I wanted to get someone to write a post on adults considering getting a perm for the first time. I was in that perm-or-not-to-perm boat about three years ago and I am happy today that I didn't go down that road for various reasons. I thought I could provide some personal insight into this decision-making process through a series of Facebook message with my cousin. Cousin 11/26/2009: Your mom was telling me you're getting tired of dealing with your hair and are thinking about perming it and this is my attempt to stop you lol! Your hair is beautiful. I've only been natural for 4 years and boy has that been an emotionally challenging journey! I never realized how much my of my self-esteem was wrapped up in my hair! But I think it's especially hard for black women because we're made to feel that our hair is naturally unruly and unmanageable- hence the prevalence of perms, weaves, wigs and just the millions of $ we spend on hair products period. I feel like the process of learning how to work with hair as vivacious (lol that's the best word I can come up with) as ours is a life-long journey. I learned many things along my own journey: namely the life-saving power of a wide-toothed comb and the art of cowashing (using conditioner and natural homemade cleansers rather than shampoo) for retaining moisture...the list goes on and on. You could also just want to try something new- but I just wanted to let you know that your hair is lovely and you inspire me!
Me 12/4/2009: happy extra belated thanksgiving! thanks for the email and the support man. my decision to possibly perm my hair was so it could be more manageable and to make it this curly look without the break and tear i have to put up with when i comb it out every three weeks or so. the only manageable hair doo for me to do by myself is believe it or not the twists and i have been rockin that since 4th grade. so i kind of got tired of it after a while and i was playing with the idea of getting a perm to try something different. i thought straight perm would be too boring but i realized the curly ideal perm look i was going for was not translating either. im happy to say that i have been natural forever and to perm i actually didnt see it as anything that would go against what i stood for since I believe black women can do so many creative things with their hair. however, i do agree, i become somewhat worried when black women place so much of their lives, their finances, and even their self esteem when it comes to their hair. not to mention it can be restricting! (cant swim, running away from rain, etc etc). nonetheless, long as you see your hair as something apart of you, not something that defines you, i am happy with whatever women decide to do with their i am happy with whatever women decide to do with their hair. I respect and admire women who even take the chance to go from perm to natural hair which is a long and arduous process and even when it is all over you are at square one with how to manage this new grade of hair! so im more so proud of you than anything cuz, seriously.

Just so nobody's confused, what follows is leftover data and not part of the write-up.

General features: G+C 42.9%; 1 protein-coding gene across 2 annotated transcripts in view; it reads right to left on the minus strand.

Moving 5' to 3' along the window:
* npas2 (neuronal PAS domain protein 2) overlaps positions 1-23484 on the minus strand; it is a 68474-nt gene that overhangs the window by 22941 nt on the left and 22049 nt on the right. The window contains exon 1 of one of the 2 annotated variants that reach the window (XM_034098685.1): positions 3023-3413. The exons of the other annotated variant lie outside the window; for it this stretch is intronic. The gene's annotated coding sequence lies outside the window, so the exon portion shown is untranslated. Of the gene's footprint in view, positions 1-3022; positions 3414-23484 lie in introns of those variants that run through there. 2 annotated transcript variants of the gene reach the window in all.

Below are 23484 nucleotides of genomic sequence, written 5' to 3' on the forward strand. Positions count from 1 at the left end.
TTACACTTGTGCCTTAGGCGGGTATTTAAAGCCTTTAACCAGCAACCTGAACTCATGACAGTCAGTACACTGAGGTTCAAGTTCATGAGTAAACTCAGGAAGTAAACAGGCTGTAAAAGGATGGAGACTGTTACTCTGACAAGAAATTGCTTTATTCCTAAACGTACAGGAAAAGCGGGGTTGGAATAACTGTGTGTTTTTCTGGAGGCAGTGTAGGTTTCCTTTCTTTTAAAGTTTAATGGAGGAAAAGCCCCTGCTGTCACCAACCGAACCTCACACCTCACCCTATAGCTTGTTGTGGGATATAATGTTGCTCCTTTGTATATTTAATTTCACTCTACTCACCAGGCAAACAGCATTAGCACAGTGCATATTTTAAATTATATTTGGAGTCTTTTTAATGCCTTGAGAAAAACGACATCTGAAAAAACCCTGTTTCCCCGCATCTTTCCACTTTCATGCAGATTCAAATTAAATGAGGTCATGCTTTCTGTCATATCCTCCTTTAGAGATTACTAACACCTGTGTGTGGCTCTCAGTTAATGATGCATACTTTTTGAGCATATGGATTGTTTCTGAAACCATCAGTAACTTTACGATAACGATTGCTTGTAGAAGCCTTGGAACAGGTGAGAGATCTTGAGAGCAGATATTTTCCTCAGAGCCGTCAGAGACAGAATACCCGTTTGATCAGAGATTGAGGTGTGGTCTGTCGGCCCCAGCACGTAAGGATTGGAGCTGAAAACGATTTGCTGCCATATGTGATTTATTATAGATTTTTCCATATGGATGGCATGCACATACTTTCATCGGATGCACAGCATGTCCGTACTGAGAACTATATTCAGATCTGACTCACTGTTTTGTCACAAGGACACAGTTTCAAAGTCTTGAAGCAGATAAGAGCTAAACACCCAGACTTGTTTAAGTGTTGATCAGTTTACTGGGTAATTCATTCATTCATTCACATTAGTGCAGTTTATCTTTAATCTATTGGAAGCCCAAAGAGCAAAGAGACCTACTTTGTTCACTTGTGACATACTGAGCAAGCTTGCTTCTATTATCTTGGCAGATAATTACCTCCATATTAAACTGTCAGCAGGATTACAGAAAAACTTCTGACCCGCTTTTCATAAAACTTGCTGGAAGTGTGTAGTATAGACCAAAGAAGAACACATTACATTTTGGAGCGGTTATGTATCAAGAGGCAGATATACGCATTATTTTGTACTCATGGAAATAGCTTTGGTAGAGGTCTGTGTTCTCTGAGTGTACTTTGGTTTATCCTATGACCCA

Cousin 1/14/2010: Happy Belated Christmas & New Years! I'm glad you are working through the hair issues- and that you're not letting anyone influence you. I have nothing against perms (ok, maybe I have a lil something against them- being that they consist of a burning scalp and harmful chemicals coating ur head) but I can understand wanting one b/c I had one. But I'm really happy u've decided not to do it for now but are still open to many options. You are def. right about the black woman hair versatility thing!
If you are ever considering a perm definitely talk it over with friends and family (same as I did when I was considering a weave) and also consult websites and books (including the ones I have listed on this site) that give advice and recommendations on how to maintain and care for a perm if you do end up getting one.